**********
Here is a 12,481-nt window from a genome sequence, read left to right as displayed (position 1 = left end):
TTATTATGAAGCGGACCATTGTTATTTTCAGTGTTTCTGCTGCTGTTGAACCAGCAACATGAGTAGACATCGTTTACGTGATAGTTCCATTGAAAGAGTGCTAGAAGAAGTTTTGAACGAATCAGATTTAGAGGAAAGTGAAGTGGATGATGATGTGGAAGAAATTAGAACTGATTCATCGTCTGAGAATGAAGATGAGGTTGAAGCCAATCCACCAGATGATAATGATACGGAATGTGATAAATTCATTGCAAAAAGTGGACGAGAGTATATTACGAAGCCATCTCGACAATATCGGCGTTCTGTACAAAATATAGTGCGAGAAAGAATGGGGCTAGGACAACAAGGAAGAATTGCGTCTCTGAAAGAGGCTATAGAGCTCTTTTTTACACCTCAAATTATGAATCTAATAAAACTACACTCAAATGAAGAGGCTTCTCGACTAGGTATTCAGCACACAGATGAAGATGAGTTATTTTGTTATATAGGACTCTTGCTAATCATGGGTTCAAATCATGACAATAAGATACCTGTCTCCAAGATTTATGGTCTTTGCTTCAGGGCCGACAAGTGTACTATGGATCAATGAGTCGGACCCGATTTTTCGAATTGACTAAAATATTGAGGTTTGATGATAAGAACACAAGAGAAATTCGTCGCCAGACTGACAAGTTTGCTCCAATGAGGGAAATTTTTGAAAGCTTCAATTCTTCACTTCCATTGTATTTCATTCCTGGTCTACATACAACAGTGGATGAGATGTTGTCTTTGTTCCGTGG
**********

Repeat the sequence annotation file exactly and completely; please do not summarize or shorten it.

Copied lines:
Here is a 12,481-nt window from a genome sequence, read left to right as displayed (position 1 = left end):
TTATTATGAAGCGGACCATTGTTATTTTCAGTGTTTCTGCTGCTGTTGAACCAGCAACATGAGTAGACATCGTTTACGTGATAGTTCCATTGAAAGAGTGCTAGAAGAAGTTTTGAACGAATCAGATTTAGAGGAAAGTGAAGTGGATGATGATGTGGAAGAAATTAGAACTGATTCATCGTCTGAGAATGAAGATGAGGTTGAAGCCAATCCACCAGATGATAATGATACGGAATGTGATAAATTCATTGCAAAAAGTGGACGAGAGTATATTACGAAGCCATCTCGACAATATCGGCGTTCTGTACAAAATATAGTGCGAGAAAGAATGGGGCTAGGACAACAAGGAAGAATTGCGTCTCTGAAAGAGGCTATAGAGCTCTTTTTTACACCTCAAATTATGAATCTAATAAAACTACACTCAAATGAAGAGGCTTCTCGACTAGGTATTCAGCACACAGATGAAGATGAGTTATTTTGTTATATAGGACTCTTGCTAATCATGGGTTCAAATCATGACAATAAGATACCTGTCTCCAAGATTTATGGTCTTTGCTTCAGGGCCGACAAGTGTACTATGGATCAATGAGTCGGACCCGATTTTTCGAATTGACTAAAATATTGAGGTTTGATGATAAGAACACAAGAGAAATTCGTCGCCAGACTGACAAGTTTGCTCCAATGAGGGAAATTTTTGAAAGCTTCAATTCTTCACTTCCATTGTATTTCATTCCTGGTCTACATACAACAGTGGATGAGATGTTGTCTTTGTTCCGTGG